Stiles closed his eyes tight, breathing and counting his heartbeats until he didn’t feel like he was about to shake out of his skin (or break down crying). He only allowed himself a few seconds, though. Then he forced himself to splay his left hand over Derek’s stomach and position the tweezers with his right.
It was a testament to Derek’s self-control that he didn’t scream or pull away when the tweezers sank into the wound. His whole body was tense as a bowstring, tendons on his neck standing out in sharp relief as he pressed his head back against the tire behind him, but he stayed still and silent. His obvious pain still made tears prick at Stiles’ eyes. He blinked them away; he needed a clear field of vision for this.
The sensation of digging around inside of someone’s body was always disgusting in a visceral sort of way, and this time was no different. Slick, soft flesh parted easily around the cold metal instrument, and Stiles had to root around until he finally felt the clink of tweezer on bullet. It came out easily enough and Stiles dropped the blood-slick casing on the dusty ground.
“One down,” he offered.
He gave Derek a moment to gasp for breath, but he couldn’t wait much. Too long and either the zombie blood would start taking effect or Derek’s advanced healing would kick in and seal the infected bullets inside. Neither was a desirable option.
The second bullet was a little harder to find. Stiles shushed Derek, murmured to him as reassuringly as he could as he dug it out, trying to pretend like the whimpers Derek let out didn’t feel like bullets of their own. Finally, the bullet came free and Stiles threw it aside.
Derek went limp. His skin was sweat-slick beneath Stiles’ fingers, but it looked like the edges of the wound were starting to knit back together.
Before it could get too far, Stiles unhooked the canteen from his belt. It was probably a really uncomfortable feeling, having water poured directly into a hole in his body, but Derek only flinched a bit. The stream washed the streaks of black off of his stomach and side, but Stiles could only guess at how effective it was (or wasn’t) at cleaning out the actual wound.
There was nothing else to do now. Just wait and see what happened.
Stiles collapsed back onto his ass, knees aching from spending too long on the hard ground, and tried to rub the blood off of his hands. No matter how used to it he got, he still hated blood. He got most of it off—his poor, bloodstained pants were probably a casualty of war at this point—and then found one of his hands caught in Derek’s.
“Thank you,” Derek said, his voice hoarse and gritty from holding in screams.
Stiles mustered up a smile from somewhere. “How far we’ve come from clinics and buzz-saws, am I right?”
Derek’s laugh hitched halfway through, pulling at the wound. He didn’t let go of Stiles’ hand. “For sure,” he said. “I’ll probably be fine, you know.”
“Yeah. Yeah, I know, absolutely. You’re gonna be totally fine. You’re always fine.”
If Stiles was laying it on a little thick, he thought he could be forgiven. It was either this or fall apart, and it was a bad idea to lose his shit out in the open with zombies running around, even if almost all of them were dead by now and there were plenty of people with guns still running interference.
Derek interrupted his ramble with another pained noise as he tried to hoist himself into a more upright position. Stiles hurried to help. Derek’s other hand—the one not still holding onto Stiles’—landed on Stiles’ shoulder to steady himself, but it didn’t move once he was resettled.
“I’ll probably be fine,” he repeated. “But...if I’m not. Stiles, I—”
Stiles cut across him. “You’ll be fine. Do you hear me?”
How Derek could roll his eyes at a time like this was beyond Stiles.
“Yes, fine,” he said once more. “But on the very slim possibility that this is the last chance I’ll have, I need to say something to you.”
“No, Derek, don’t talk like that,” Stiles bit out. “You don’t get to talk like that, okay? You’re not going to—”
"Jesus, Stiles, just shut up and let me tell you that I love you.”
All of Stiles’ protests and admonishments dried up on his tongue in an instant. There were gunshots still sounding and snarls and the thump of bodies hitting the ground, but between the two of them, there was silence.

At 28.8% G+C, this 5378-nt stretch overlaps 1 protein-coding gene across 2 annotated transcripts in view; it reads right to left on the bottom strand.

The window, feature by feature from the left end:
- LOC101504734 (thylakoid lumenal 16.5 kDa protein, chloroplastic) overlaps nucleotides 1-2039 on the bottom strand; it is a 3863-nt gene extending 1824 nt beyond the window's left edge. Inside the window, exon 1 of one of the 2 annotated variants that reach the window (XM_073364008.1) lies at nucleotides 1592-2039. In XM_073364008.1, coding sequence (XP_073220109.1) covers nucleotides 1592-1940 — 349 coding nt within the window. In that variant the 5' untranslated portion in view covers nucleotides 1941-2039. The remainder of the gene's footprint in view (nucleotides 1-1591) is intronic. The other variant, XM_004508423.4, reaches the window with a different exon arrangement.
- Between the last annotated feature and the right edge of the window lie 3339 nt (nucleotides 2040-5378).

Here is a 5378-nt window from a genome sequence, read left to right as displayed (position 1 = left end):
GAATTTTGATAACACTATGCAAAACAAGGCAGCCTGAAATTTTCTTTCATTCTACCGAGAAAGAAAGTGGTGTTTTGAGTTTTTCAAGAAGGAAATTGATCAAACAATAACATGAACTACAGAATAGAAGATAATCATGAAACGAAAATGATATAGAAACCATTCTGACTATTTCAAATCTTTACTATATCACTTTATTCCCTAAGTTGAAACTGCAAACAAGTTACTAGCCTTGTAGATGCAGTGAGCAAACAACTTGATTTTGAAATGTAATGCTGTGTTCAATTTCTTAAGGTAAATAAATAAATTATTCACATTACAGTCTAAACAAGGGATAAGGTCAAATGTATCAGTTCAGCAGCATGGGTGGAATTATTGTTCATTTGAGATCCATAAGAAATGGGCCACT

The hand on Stiles’ shoulder squeezed and released, then made its way up to cup the side of Stiles’ neck instead. Derek’s thumb traced a path over Stiles’ jaw. There was no way he couldn’t feel the way Stiles’ throat worked against his palm, trying to swallow through a dry mouth.
Stiles’ voice came out cracked: “You what?”
Derek didn’t take it back, though, and Stiles ears couldn’t play tricks on him twice in a row, so when Derek said it again, there was no denying it. As if Stiles would ever want to deny it.
Stiles didn’t give a damn about how thoroughly covered in blood they both were, or that they were still in a fair bit of danger, or that there was still the possibility that Derek might drop dead or turn into a flesh-eating corpse soon. He just threw himself forward to kiss Derek for all he was worth.
Derek kissed him back for as long as he could before the bullet hole in his stomach reminded them both of its presence. He hissed against Stiles’ mouth and Stiles pulled back with a grimace.
“Sorry!” he said. “Sorry, that probably hurts.”
“Yes, Stiles, it definitely hurts.” Derek didn’t look too upset, though. He even managed a grin. “But it’s healing.”
He was right. The edges of the wound had lost their angry-red hue, inching closed bit by bit, and there were no spidery black markings. None of the signs of infection they usually saw around bites. Stiles reached out to trace the tanned, unmarked skin with a shaky hand.
“Thank god,” he let out on a sigh. “Because I’m pretty sure I love you too and it would really have sucked if you died before I got to kiss you again.”
“Oh, are you two on the same page now?”
Allison dropped down from the roof and slung her rifle over her shoulder, a smirk on her face.
“Finally,” she said. “We were about to start placing bets on how long it would take.”
“I would’ve won,” Boyd, coming around to lean his shoulder against the van’s back end, informed them with the utmost confidence. “All brain-eaters are down and the other vans are back on the move. They’ll let the gate-runners know that we’re a bit behind schedule so they don’t lock us out.”
“Please keep the making out to a minimum,” Allison requested. “We can totally hear everything that happens back there from the front seat.”
“And remember,” Boyd said, aiming a light kick at Derek’s foot. “You’re not cleared for sex.”
Derek threw the bloody tweezers at him. He was smiling, though, and so was Stiles. He needed Boyd’s help to get Derek hoisted back into the van, but that was okay. Derek would be back on his feet and fully functional again in a few hours.
He was going to be okay. Stiles let that thought run through his brain, over and over. Then he let Derek lean into him, head on his chest, as the van started up and pulled out. Headed toward a possible cure and with Derek in his arms, things didn’t look quite as bleak as before.